Our nation is presently in CHAOS, with forty-some percent believing that Joe
Biden is not a legitimate president, and a good number in denial about the insurrection on January 6th – just a normal tour group of visitors to the capital.

The mandate of baptism is to continue to work for a nation in which ALL are included, have a say and a chance for sharing in the bounty of America.  In Caesar’s time Christians did not have this privilege, but we do. 

Baptism is entered into as a life process.  Even Jesus was said to have grown in wisdom.  He grew to understand that even a Syrophoenician woman was included in God’s embrace.

We work in an imperfect system with imperfect people.  I trust the Holy Spirit which descended on Jesus at his baptism to continue to mingle amongst us, bringing out our best.  Lincoln referred to this happy outcome as the “better angels of our nature” taking hold.

These days, chaos swirls about us and about our nation as much as it ever did around Little Toot.  What we are promised is that there is a welcoming harbor – a place of refuge.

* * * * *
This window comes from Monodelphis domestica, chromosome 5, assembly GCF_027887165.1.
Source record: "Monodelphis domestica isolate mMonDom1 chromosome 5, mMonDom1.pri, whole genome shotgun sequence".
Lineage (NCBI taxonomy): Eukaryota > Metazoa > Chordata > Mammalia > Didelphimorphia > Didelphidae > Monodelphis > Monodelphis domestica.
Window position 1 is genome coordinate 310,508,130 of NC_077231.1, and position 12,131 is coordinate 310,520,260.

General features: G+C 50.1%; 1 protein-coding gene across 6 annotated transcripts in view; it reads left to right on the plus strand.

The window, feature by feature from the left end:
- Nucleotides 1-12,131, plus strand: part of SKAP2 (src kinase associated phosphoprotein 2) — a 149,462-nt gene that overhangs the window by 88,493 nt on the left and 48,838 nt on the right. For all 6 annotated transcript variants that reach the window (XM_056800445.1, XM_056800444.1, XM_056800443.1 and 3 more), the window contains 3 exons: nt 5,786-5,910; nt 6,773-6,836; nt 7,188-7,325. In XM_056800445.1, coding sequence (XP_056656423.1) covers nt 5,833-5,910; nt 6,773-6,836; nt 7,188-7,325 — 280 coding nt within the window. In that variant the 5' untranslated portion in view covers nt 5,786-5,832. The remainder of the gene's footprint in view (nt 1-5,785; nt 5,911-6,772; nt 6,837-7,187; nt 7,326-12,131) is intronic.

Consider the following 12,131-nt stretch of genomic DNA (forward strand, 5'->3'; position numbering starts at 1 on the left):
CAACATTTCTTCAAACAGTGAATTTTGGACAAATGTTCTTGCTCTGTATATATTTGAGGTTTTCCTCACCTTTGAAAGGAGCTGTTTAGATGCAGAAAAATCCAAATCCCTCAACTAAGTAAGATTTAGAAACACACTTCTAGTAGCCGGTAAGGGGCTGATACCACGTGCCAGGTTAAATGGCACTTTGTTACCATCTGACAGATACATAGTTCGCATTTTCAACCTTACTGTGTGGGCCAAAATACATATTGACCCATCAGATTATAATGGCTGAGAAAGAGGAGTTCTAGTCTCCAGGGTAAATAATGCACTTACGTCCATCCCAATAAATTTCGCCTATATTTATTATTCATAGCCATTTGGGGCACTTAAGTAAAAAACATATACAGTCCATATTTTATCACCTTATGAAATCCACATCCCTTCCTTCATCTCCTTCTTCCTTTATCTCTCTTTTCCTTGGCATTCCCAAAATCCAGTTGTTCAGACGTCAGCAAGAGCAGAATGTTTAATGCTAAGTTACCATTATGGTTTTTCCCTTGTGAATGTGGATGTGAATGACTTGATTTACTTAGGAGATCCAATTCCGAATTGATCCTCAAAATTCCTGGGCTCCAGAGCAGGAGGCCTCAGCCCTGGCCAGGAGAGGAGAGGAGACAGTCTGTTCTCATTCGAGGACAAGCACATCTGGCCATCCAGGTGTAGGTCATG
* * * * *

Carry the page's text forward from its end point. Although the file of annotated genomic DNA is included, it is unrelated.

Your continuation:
As we are reminded of the chaotic scenes on the one-year anniversary of January 6th insurrection, equally distressing scenes flood in from our nation’s hospital emergency entrances.  Images flash across our TV screen of utterly exhausted medical staff as the Omicron variant lays America low.  The camera lens catches nurses scrambling to find one more bed.  Struggling to resuscitate another patient.  Again, gift shops and lunch rooms are repurposed to accommodate the sickest.  Hallways are in utter disorder.  Staff rushing to critical patients with IV lines and bottles as various monitors beep a cacophony of alarms.  Doctors flipping frantically through charts of the newly admitted.  Chaos.  Exhaustion.